Deciding how to decide

Next week people across the UK will make their decision and cast their vote in the General Election. This week, therefore, seems an opportune moment to look at decision making. Don’t be alarmed, this isn’t a party political broadcast, nor is it a self-help article to assist you in making the best decision come the 8th of June. This is a look at how decisions are made in small businesses and start-ups – politics is best left out of it.

That said, politics reveals peoples’ divergent attitudes towards decision making. Many resented the EU referendum last year on the grounds that the public did not necessarily fully appreciate the choice they were making. Issues of such gravity should be decided by politicians who have been thoroughly briefed by experts and elected to make decisions on our behalf, they argued. Others clearly enjoyed the experience of direct consultation, calling for more Scottish and EU referendums to follow the previous ones.

In short, some see decision making as a leader’s responsibility whilst others believe that fully democratic consultation is preferable. Both methods have their merits and neither is perfect. Decision making in a small business can be interesting as they have far more flexibility in how it is managed. Sole traders make sole decisions and large corporations need to have clear leadership structures, but SMEs have the freedom to decide how they decide.

Many businesses are founded by a driven, charismatic individual and, as these businesses grow, a hierarchy is organically created below this individual. Perhaps this is you – if so, you’ll probably be aware of how difficult it is to let go of control and delegate decision making responsibility. Micromanaging is a tough habit to break but delegation will be necessary at some point. The advantages of being a small, agile business can be squandered if all decisions have to filter back to one person.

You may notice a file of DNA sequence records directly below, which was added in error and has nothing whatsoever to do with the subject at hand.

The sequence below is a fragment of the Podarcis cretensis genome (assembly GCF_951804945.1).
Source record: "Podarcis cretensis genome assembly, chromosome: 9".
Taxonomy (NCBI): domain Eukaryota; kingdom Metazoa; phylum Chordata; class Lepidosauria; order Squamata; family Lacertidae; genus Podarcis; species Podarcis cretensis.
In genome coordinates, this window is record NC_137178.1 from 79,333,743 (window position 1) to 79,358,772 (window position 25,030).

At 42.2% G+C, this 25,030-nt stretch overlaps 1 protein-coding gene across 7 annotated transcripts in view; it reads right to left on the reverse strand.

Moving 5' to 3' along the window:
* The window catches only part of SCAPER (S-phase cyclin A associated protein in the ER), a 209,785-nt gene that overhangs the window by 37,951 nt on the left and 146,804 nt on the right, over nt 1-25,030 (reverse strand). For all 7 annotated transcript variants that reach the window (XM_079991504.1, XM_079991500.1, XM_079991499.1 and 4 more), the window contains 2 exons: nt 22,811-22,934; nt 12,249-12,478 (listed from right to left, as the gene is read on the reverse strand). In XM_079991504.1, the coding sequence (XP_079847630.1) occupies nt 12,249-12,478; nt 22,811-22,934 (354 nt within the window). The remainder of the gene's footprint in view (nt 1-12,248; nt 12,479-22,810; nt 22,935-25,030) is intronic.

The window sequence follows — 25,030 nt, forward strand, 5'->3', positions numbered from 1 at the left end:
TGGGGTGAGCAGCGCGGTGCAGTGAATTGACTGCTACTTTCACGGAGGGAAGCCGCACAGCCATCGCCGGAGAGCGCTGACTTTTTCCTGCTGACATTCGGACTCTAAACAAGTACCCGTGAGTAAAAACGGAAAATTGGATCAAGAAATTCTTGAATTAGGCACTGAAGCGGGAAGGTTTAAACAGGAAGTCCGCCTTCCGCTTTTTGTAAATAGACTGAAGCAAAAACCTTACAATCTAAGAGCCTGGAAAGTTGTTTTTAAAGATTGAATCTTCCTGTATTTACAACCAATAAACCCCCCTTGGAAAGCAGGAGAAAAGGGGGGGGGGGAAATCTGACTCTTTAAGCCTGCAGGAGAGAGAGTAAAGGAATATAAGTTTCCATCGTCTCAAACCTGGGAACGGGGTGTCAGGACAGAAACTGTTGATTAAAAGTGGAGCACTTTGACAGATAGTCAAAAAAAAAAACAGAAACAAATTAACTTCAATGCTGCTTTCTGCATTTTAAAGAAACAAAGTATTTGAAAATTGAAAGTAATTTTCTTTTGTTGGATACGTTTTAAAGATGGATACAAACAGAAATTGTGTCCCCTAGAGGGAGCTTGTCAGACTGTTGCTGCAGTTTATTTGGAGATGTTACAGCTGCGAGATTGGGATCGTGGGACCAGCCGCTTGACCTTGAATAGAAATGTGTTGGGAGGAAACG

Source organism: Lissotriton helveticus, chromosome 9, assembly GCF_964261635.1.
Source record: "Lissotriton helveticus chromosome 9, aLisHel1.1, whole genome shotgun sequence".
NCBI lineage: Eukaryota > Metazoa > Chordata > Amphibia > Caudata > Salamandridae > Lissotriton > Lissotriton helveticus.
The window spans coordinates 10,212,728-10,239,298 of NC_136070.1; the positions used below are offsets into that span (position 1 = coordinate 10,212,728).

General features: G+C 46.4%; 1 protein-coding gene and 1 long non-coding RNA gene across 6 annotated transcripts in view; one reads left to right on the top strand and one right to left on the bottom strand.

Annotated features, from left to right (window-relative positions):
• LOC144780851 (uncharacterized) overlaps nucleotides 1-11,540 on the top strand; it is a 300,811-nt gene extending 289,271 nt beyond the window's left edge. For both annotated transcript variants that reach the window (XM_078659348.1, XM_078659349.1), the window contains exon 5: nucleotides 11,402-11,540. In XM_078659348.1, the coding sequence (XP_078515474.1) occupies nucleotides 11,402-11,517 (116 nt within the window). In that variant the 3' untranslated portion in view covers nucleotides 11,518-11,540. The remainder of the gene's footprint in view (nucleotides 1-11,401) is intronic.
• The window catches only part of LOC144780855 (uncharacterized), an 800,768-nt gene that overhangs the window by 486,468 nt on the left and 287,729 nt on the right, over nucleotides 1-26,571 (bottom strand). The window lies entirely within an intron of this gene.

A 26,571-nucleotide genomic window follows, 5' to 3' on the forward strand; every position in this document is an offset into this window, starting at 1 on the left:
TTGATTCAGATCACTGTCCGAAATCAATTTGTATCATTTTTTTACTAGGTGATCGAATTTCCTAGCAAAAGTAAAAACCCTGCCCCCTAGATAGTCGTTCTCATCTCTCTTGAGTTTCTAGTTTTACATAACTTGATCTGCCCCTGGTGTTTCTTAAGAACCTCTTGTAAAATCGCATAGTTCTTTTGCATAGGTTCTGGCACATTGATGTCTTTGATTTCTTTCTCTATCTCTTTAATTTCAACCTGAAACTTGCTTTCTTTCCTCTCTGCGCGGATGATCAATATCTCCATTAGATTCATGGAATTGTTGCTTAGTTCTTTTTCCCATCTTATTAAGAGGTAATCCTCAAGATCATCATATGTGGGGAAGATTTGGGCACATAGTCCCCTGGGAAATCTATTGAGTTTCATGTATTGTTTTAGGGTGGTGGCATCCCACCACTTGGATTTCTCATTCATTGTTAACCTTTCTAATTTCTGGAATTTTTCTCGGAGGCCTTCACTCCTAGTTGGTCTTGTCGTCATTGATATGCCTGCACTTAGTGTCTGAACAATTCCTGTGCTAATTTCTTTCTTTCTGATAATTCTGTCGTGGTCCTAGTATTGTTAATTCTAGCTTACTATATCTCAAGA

There are risks within risks if a leader has a monopoly on decision making – most notably when it comes to growing your business and hiring. It is entirely plausible that a business owner, making all decisions themselves will decide to recruit people who won’t challenge their opinions. In much the same way that people’s social media bubbles and echo chambers can detach them from the real world, surrounding oneself with “yes men” or people who are happy to be instructed without offering input can detach your business strategy from where it needs to be – potentially up until a crisis point.

At the other end of the scale you can find start-ups who began as close-knit team endeavours or the work of a couple. From the outset, decision making is not the preserve of a single individual. All decisions are taken together, either unanimously or by a majority vote. This works absolutely perfectly for a start-up starting up. You can probably imagine the difficulties which arise once these businesses start to grow. When a committee becomes too large, any painting commissioned by them is likely to end up being grey.

Whether it’s a group needing to escape a committee format or a single person needing to learn to let go, small businesses need to adapt their decision making systems. The good news is they have the freedom and flexibility to be adaptable.  Who are the key people to delegate responsibility to or elect to be responsible? If you have an IT expert on board, for example, could they be given the final say regarding decisions relating to their field? There is no cookie cutter solution, but it is the ingenious systems which evolve in small businesses which make them fascinating and often game changing. If you have a story to tell about how your business has evolved and adapted to make decisions effectively and efficiently, we’d love to hear from you.

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